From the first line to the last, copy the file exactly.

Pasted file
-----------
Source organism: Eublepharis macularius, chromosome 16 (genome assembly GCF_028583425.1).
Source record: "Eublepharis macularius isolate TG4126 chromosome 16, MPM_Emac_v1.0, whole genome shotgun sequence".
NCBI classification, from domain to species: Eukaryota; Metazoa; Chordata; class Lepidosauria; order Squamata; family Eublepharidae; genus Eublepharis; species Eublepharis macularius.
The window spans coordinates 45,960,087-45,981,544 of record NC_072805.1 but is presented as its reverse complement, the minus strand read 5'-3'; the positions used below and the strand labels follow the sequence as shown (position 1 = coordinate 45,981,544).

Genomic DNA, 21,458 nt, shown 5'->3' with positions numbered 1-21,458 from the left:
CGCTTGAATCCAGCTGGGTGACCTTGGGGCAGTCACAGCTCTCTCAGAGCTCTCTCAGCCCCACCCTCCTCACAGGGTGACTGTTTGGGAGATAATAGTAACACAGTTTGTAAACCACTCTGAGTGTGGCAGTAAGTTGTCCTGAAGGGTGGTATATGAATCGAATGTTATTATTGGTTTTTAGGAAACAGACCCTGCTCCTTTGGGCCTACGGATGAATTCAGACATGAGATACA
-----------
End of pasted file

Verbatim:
Source organism: Eublepharis macularius, chromosome 16 (genome assembly GCF_028583425.1).
Source record: "Eublepharis macularius isolate TG4126 chromosome 16, MPM_Emac_v1.0, whole genome shotgun sequence".
NCBI classification, from domain to species: Eukaryota; Metazoa; Chordata; class Lepidosauria; order Squamata; family Eublepharidae; genus Eublepharis; species Eublepharis macularius.
The window spans coordinates 45,960,087-45,981,544 of record NC_072805.1 but is presented as its reverse complement, the minus strand read 5'-3'; the positions used below and the strand labels follow the sequence as shown (position 1 = coordinate 45,981,544).

Genomic DNA, 21,458 nt, shown 5'->3' with positions numbered 1-21,458 from the left:
CGCTTGAATCCAGCTGGGTGACCTTGGGGCAGTCACAGCTCTCTCAGAGCTCTCTCAGCCCCACCCTCCTCACAGGGTGACTGTTTGGGAGATAATAGTAACACAGTTTGTAAACCACTCTGAGTGTGGCAGTAAGTTGTCCTGAAGGGTGGTATATGAATCGAATGTTATTATTGGTTTTTAGGAAACAGACCCTGCTCCTTTGGGCCTACGGATGAATTCAGACATGAGATACA